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Title: Knowledge-based integrated project duration-cost risk simulation model
Author: Poh, Yan Ping.
ISNI:       0000 0001 3493 3085
Awarding Body: London South Bank University
Current Institution: London South Bank University
Date of Award: 2005
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Quantitative risk analysis is an essential part of a systematic project risk management process. Although numerous techniques, either conventional or ad hoc, are available, quantitative risk analysis is not commonly implemented in the construction industry. A literature review has led to the identification of critical shortcomings in available quantitative techniques. Usually, project risk information is vague and incomplete, and is available qualitatively. Many existing techniques adopt statistical and probabilistic approaches. Though it is possible to convert qualitative risk information to subjective statistical inputs, practitioners often lack the knowledge to do so. In addition, certain statistical techniques are developed using the risk data of specific types of works, and hence, their areas of application are limited. Another limitation of conventional techniques is duration and cost risks are analysed separately although both measures are correlated. The exclusion of the correlation in the analysis affects the accuracy of the results. Factor-based risk analysis techniques have been developed in the past to promote an in-depth understanding of the root causes of project poor performance. However, they do not provide a means to understand the nature of risks, which can help handling risk impacts more effectively. Furthermore, many developed factor-based techniques limit the number of risk factors to be analysed. Since every construction project is unique, certain excluded risk factors may be crucial in some projects. Risk management often involves intuitive judgements. Hence, a knowledge-based risk analysis technique, which can capture users' intuitions about risk impacts, is viewed as an added advantage for promoting the application of quantitative risk analysis. This research aims at developing a risk simulation model that addresses the abovementioned shortcomings of existing techniques. An influence network has been developed to integrate the parameters that determine the duration and cost of a construction task. Mathematical equations representing the dependencies among the parameters have been formulated. The generic structure of the integrated network can explicitly model risk impacts on any type of construction tasks, and hence, it is adopted as the core for risk simulation in this research. A novel risk assessment approach that assesses risk factors against the duration and cost parameters has been developed. Fuzzy set theory and fuzzy logic has been applied for enabling linguistic risk assessment and evaluation. This approach can systematically capture the nature of risks, and reflect it in the simulation. A knowledge-based risk aggregation algorithm for computing the combined risk effects on the duration and cost parameters has been developed by extracting and exploiting the algorithms in fuzzy sets theory and fuzzy logic, and artificial neural networks. The algorithm can be applied to different combinations of risk factors, and the parameter values in it can be modified for effectively representing different assumptions of risk impacts. Work has also been undertaken to develop mathematical equations for propagating the risk effects on the parameters through the influence network, and for quantifying the risk-adjusted duration and cost. In the risk simulation, Monte Carlo simulation is incorporated to generate different scenarios of risk-adjusted outcomes. A prototype system has been developed using Microsoft (MS) Excel VBA for demonstrating the risk simulation model developed. The prototype system has been tested using a real-world bridge construction project that involves various types of construction activities and resources. The outputs have shown that the developed risk simulation model has huge potential in improving the quantitative risk analysis process, and hence, makes contribution to knowledge in this area.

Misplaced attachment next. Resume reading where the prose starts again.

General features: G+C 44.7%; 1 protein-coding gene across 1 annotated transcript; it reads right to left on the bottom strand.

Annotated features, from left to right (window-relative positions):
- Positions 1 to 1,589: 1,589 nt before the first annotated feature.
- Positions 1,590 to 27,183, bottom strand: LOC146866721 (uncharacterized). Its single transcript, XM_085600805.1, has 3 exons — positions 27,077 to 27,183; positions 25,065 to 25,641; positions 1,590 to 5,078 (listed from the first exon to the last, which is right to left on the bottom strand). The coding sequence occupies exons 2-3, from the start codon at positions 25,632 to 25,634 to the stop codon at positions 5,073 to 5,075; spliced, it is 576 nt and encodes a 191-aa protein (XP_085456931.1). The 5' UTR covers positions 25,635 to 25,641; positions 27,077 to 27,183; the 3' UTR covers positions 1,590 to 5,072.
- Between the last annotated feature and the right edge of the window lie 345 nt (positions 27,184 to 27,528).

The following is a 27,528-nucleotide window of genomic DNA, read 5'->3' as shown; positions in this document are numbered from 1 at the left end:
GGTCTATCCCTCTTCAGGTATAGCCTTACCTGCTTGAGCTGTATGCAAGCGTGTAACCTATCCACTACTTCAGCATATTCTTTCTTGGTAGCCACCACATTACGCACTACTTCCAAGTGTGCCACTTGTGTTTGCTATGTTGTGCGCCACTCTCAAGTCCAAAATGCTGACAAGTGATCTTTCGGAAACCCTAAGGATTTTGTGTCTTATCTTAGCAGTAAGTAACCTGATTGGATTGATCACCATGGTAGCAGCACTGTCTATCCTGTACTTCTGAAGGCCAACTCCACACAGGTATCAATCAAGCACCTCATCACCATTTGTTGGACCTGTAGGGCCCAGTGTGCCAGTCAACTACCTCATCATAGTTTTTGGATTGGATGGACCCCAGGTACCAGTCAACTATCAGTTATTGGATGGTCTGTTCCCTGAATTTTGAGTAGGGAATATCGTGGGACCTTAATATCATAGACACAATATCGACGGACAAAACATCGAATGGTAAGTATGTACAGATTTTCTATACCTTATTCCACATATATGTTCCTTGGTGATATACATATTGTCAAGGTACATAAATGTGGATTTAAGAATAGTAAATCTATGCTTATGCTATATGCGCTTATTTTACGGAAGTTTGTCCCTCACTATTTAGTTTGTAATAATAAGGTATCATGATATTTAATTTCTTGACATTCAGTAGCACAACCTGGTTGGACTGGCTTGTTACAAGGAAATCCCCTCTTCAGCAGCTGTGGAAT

Supervisor: Not available Sponsor: Not available
Qualification Name: Thesis (Ph.D.) Qualification Level: Doctoral
EThOS ID:  DOI: Not available